“Why didn’t she just leave?” “How could she stay with him?” These are the kind of questions that one hears when someone admits to being in an abusive relationship or when someone hears about a woman who wasn’t able to leave and either she or her abuser ended up dead. Understanding why women stay in abusive relationships or marriages can be hard. To many people it seems as simple as making the choice and walking away. But more often than not, the case is not that simple.
According to Psychology Today, 1 out of every 2 women will be in an abusive relationship at some point in her life. Think about that. That means that half of all women will experience abuse in a relationship. Women in abusive relationships can experience different types of abuse like physical, sexual, or emotional.
How is it possible that so many women find themselves in harmful relationships? The answer is complicated. Many abusers don’t show their true colors until the woman already believes they are in love. Others create an environment in which the woman feels trapped and isolated. There is no straight forward answer as to how women get in these relationships, but it happens, and it happens often.
Along with all the misconceptions about how a woman finds herself in an abusive relationship, there seem to be just as many misconceptions about the “type” of woman who finds herself in one. Simply put there is no “type”. Abusive relationships know no race, ethnicity, size, society, age, or economic status.
So it’s happening and it’s happening everywhere. This still doesn’t explain why women stay, or why they don’t get help. If only it were simple and easy. But the thing to understand about domestic violence, or any kind of abuse in a relationship, is that it is a cycle, a cycle that is perpetuated by fear, dependence, isolation, and culture, among others. Many of these women fear for their lives or the lives of their children, they fear being alone, of being unwanted, shunned. Some women become dependent financially on their abuser and literally have no means of starting over. Sometimes their culture influences how they feel about the abuse, some cultures look the other way, and in some cultures violence is a norm and accepted. One of the biggest reasons that women stay is that they don’t realize the support out there for them and the options available to them, so they stay. While to someone who has never been in a situation like an abusive relationship, there is simply no way to understand why a woman would stay or go back, but to anyone who knows someone who has gone through abuse or been through it themselves knows that it is not simple or easy.
One way that is being used to try to help people understand the patterns of abuse in relationships and what the women go through is the Battered Women’s Syndrome (BWS). BWS is a model developed by Dr. Lenore E. Walker, which is used to “describe the mindset and emotional state of a battered woman.” According to Walker’s model, and the RAINN website, there are four major characteristics of a woman who is suffering from the syndrome:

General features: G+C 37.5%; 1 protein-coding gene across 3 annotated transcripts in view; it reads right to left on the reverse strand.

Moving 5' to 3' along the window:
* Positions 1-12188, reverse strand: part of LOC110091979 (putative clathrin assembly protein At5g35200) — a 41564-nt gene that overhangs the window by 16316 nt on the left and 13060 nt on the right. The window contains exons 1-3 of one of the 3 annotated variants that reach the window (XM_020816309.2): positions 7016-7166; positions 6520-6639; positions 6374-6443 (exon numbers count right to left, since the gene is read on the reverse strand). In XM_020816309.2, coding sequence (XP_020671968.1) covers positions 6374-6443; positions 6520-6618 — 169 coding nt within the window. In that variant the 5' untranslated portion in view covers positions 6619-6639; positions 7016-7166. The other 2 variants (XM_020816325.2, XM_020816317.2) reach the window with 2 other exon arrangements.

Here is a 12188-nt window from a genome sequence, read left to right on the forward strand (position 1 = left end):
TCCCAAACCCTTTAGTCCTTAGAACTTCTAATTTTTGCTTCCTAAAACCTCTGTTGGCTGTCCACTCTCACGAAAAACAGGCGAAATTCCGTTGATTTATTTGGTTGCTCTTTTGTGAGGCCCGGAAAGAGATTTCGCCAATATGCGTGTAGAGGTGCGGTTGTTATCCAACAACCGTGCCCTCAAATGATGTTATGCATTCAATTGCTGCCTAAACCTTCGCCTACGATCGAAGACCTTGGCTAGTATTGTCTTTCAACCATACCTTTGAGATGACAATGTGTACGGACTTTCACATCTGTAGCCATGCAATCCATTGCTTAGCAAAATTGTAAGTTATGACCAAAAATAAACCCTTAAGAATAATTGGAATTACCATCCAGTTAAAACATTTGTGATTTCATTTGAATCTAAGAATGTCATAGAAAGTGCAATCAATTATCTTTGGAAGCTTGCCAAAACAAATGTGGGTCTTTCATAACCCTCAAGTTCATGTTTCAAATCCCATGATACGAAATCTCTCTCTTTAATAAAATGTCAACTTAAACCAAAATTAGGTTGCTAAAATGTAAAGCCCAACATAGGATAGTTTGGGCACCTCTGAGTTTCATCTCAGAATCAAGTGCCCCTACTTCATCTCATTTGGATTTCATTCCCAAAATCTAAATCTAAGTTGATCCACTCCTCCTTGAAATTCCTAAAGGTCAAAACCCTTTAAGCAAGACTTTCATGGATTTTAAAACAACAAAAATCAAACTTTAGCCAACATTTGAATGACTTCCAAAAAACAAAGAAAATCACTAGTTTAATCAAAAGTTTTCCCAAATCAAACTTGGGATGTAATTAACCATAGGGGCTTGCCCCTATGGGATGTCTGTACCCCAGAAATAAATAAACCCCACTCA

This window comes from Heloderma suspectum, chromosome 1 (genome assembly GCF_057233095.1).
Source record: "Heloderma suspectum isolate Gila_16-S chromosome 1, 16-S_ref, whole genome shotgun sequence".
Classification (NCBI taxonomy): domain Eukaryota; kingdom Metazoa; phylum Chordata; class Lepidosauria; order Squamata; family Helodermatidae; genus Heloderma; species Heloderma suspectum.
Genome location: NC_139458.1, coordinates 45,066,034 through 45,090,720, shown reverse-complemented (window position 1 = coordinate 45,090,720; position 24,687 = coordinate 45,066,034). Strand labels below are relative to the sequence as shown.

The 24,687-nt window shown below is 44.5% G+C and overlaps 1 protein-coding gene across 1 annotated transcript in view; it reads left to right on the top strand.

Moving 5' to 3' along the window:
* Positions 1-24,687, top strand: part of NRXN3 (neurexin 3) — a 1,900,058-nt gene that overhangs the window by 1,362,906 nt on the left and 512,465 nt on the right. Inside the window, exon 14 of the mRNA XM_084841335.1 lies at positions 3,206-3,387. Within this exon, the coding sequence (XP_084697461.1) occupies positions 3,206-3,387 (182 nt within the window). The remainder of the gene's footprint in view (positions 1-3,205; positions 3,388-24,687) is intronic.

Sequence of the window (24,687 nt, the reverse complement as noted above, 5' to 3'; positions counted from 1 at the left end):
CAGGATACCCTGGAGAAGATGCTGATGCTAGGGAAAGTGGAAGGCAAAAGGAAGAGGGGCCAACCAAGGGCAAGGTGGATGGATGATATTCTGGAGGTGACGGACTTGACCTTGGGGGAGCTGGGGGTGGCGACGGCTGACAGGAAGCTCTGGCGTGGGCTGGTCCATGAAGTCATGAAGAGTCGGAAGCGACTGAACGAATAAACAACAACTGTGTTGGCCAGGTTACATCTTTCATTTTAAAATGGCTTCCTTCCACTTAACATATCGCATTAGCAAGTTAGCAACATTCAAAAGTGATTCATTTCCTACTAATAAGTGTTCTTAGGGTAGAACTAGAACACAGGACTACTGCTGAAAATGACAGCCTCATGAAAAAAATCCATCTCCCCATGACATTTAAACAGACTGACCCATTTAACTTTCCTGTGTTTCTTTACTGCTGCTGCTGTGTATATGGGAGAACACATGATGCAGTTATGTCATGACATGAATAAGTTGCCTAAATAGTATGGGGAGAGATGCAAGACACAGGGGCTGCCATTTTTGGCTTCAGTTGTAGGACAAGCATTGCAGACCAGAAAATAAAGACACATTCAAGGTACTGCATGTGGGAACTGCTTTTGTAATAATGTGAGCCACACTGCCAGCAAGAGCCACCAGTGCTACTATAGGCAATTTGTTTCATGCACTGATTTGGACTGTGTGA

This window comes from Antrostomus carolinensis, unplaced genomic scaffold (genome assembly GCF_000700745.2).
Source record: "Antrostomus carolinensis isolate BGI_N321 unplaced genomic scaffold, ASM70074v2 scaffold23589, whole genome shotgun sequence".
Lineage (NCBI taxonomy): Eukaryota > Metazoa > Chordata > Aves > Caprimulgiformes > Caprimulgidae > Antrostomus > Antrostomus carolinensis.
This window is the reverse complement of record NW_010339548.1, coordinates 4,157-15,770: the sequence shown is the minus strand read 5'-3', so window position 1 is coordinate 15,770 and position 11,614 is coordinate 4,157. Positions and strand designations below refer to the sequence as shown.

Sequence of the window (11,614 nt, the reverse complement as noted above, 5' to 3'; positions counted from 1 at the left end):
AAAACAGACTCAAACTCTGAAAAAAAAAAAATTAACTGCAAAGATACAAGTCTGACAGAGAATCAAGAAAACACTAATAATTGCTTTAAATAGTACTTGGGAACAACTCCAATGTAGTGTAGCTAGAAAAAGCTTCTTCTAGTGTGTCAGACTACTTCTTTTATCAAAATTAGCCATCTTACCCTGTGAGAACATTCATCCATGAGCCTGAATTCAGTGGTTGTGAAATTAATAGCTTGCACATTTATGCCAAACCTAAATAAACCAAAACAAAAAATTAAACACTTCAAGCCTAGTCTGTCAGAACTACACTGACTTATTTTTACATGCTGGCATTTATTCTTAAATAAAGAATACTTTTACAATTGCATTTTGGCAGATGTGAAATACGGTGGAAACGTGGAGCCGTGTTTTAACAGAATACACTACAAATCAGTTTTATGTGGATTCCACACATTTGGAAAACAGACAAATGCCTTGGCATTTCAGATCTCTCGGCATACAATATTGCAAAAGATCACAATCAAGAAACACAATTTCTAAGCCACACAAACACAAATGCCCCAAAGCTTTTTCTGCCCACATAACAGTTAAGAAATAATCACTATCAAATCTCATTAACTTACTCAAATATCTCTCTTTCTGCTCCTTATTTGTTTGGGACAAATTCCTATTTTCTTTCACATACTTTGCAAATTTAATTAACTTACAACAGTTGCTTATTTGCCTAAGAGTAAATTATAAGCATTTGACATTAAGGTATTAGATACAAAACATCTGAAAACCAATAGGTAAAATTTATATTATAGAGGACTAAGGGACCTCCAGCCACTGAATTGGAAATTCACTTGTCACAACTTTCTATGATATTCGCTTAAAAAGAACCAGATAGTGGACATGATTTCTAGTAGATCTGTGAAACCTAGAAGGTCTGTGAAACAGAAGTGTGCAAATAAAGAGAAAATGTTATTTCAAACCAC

1. The woman believes that the violence was or is her fault.
2. The woman has an inability to place responsibility for the violence elsewhere.
3. The woman fears for her life and/or her children’s lives.
4. The woman has an irrational belief that the abuser is omnipresent and omniscient.
While the model is not fool proof and by no means explains all that a woman goes through it is a place to start and is often used as an educational tool used to help raise awareness of “the impact that domestic violence can have on women.”
The model is a good start in understanding what some people find unfathomable, staying in an abusive situation, but what really needs to happen is people need to understand that domestic and dating violence and abuse are problems and that victims need support and non-judgmental people to help them when they are ready to leave. So whether or not you can’t understand why they were in the situation or why they went back or why it took them a while to leave, the bottom line is, it doesn’t matter. What matters is getting women out of these situations, raising awareness about the problems, educating men and women about healthy relationships, and putting a stop to abuse.
If you or someone you know is in a bad situation there is help out there. You can contact the Michelle Kroner, Victim Services Adjudication Advisor at 816-235-1652 or firstname.lastname@example.org or the UMKC Police at 816-235-1515 (or 911). Some other resources are available on our website: http://www.umkc.edu/endviolence/resources.asp